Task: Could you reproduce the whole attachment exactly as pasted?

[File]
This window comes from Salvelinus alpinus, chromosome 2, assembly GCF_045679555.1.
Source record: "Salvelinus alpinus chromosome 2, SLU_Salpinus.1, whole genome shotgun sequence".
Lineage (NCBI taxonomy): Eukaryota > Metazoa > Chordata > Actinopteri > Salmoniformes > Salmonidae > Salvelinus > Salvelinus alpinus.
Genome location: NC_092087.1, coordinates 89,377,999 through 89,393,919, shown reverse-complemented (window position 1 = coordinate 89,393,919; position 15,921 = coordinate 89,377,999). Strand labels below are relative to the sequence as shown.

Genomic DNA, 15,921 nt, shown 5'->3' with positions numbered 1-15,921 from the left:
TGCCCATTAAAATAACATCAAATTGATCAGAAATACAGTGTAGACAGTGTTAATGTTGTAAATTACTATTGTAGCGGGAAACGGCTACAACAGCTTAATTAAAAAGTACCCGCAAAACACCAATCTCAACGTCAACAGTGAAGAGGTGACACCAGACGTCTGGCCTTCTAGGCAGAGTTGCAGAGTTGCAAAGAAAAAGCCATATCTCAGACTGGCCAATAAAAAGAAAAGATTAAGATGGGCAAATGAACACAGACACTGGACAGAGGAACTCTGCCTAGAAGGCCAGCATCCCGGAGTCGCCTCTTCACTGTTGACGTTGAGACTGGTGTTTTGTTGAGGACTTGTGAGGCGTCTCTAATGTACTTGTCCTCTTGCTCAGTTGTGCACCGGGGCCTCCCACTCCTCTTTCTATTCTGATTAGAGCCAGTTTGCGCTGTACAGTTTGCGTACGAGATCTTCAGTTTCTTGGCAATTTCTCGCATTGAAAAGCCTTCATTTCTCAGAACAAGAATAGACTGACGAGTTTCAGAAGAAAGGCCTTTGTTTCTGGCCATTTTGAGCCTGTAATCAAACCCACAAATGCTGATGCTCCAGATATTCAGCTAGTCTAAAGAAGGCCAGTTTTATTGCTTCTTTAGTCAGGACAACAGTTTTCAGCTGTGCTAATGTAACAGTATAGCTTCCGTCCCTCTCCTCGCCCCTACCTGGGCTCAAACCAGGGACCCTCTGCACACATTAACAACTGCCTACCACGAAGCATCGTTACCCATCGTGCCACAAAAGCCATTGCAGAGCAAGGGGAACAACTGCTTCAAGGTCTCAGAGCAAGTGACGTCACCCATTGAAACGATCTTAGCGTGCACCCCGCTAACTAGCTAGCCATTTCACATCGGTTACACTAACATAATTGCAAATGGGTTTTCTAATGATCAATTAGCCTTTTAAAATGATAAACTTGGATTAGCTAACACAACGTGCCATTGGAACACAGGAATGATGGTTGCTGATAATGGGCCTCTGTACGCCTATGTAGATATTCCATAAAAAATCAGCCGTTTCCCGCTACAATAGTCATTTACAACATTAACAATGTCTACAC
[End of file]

This window comes from Salvelinus alpinus, chromosome 2, assembly GCF_045679555.1.
Source record: "Salvelinus alpinus chromosome 2, SLU_Salpinus.1, whole genome shotgun sequence".
Lineage (NCBI taxonomy): Eukaryota > Metazoa > Chordata > Actinopteri > Salmoniformes > Salmonidae > Salvelinus > Salvelinus alpinus.
Genome location: NC_092087.1, coordinates 89,377,999 through 89,393,919, shown reverse-complemented (window position 1 = coordinate 89,393,919; position 15,921 = coordinate 89,377,999). Strand labels below are relative to the sequence as shown.

Genomic DNA, 15,921 nt, shown 5'->3' with positions numbered 1-15,921 from the left:
TGCCCATTAAAATAACATCAAATTGATCAGAAATACAGTGTAGACAGTGTTAATGTTGTAAATTACTATTGTAGCGGGAAACGGCTACAACAGCTTAATTAAAAAGTACCCGCAAAACACCAATCTCAACGTCAACAGTGAAGAGGTGACACCAGACGTCTGGCCTTCTAGGCAGAGTTGCAGAGTTGCAAAGAAAAAGCCATATCTCAGACTGGCCAATAAAAAGAAAAGATTAAGATGGGCAAATGAACACAGACACTGGACAGAGGAACTCTGCCTAGAAGGCCAGCATCCCGGAGTCGCCTCTTCACTGTTGACGTTGAGACTGGTGTTTTGTTGAGGACTTGTGAGGCGTCTCTAATGTACTTGTCCTCTTGCTCAGTTGTGCACCGGGGCCTCCCACTCCTCTTTCTATTCTGATTAGAGCCAGTTTGCGCTGTACAGTTTGCGTACGAGATCTTCAGTTTCTTGGCAATTTCTCGCATTGAAAAGCCTTCATTTCTCAGAACAAGAATAGACTGACGAGTTTCAGAAGAAAGGCCTTTGTTTCTGGCCATTTTGAGCCTGTAATCAAACCCACAAATGCTGATGCTCCAGATATTCAGCTAGTCTAAAGAAGGCCAGTTTTATTGCTTCTTTAGTCAGGACAACAGTTTTCAGCTGTGCTAATGTAACAGTATAGCTTCCGTCCCTCTCCTCGCCCCTACCTGGGCTCAAACCAGGGACCCTCTGCACACATTAACAACTGCCTACCACGAAGCATCGTTACCCATCGTGCCACAAAAGCCATTGCAGAGCAAGGGGAACAACTGCTTCAAGGTCTCAGAGCAAGTGACGTCACCCATTGAAACGATCTTAGCGTGCACCCCGCTAACTAGCTAGCCATTTCACATCGGTTACACTAACATAATTGCAAATGGGTTTTCTAATGATCAATTAGCCTTTTAAAATGATAAACTTGGATTAGCTAACACAACGTGCCATTGGAACACAGGAATGATGGTTGCTGATAATGGGCCTCTGTACGCCTATGTAGATATTCCATAAAAAATCAGCCGTTTCCCGCTACAATAGTCATTTACAACATTAACAATGTCTACAC